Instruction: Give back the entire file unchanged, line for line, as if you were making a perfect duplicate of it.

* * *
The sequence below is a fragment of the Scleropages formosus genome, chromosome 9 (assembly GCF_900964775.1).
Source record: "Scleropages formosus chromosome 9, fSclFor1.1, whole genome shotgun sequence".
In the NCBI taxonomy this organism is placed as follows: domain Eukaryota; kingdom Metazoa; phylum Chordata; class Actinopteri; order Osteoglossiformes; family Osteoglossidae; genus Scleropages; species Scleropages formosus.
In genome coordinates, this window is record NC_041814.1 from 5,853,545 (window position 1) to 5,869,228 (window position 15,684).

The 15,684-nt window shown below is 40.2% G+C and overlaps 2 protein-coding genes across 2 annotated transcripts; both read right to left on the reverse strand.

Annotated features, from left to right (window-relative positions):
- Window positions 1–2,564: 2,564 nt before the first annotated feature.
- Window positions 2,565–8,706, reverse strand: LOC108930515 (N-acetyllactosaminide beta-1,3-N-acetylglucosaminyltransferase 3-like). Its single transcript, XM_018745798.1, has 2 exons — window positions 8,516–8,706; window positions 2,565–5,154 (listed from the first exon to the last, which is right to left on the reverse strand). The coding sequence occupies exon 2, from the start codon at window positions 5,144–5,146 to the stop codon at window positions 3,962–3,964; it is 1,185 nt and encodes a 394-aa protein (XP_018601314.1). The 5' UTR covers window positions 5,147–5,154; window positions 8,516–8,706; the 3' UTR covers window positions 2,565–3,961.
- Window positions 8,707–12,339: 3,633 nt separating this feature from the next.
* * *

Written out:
The sequence below is a fragment of the Scleropages formosus genome, chromosome 9 (assembly GCF_900964775.1).
Source record: "Scleropages formosus chromosome 9, fSclFor1.1, whole genome shotgun sequence".
In the NCBI taxonomy this organism is placed as follows: domain Eukaryota; kingdom Metazoa; phylum Chordata; class Actinopteri; order Osteoglossiformes; family Osteoglossidae; genus Scleropages; species Scleropages formosus.
In genome coordinates, this window is record NC_041814.1 from 5,853,545 (window position 1) to 5,869,228 (window position 15,684).

The 15,684-nt window shown below is 40.2% G+C and overlaps 2 protein-coding genes across 2 annotated transcripts; both read right to left on the reverse strand.

Annotated features, from left to right (window-relative positions):
- Window positions 1–2,564: 2,564 nt before the first annotated feature.
- Window positions 2,565–8,706, reverse strand: LOC108930515 (N-acetyllactosaminide beta-1,3-N-acetylglucosaminyltransferase 3-like). Its single transcript, XM_018745798.1, has 2 exons — window positions 8,516–8,706; window positions 2,565–5,154 (listed from the first exon to the last, which is right to left on the reverse strand). The coding sequence occupies exon 2, from the start codon at window positions 5,144–5,146 to the stop codon at window positions 3,962–3,964; it is 1,185 nt and encodes a 394-aa protein (XP_018601314.1). The 5' UTR covers window positions 5,147–5,154; window positions 8,516–8,706; the 3' UTR covers window positions 2,565–3,961.
- Window positions 8,707–12,339: 3,633 nt separating this feature from the next.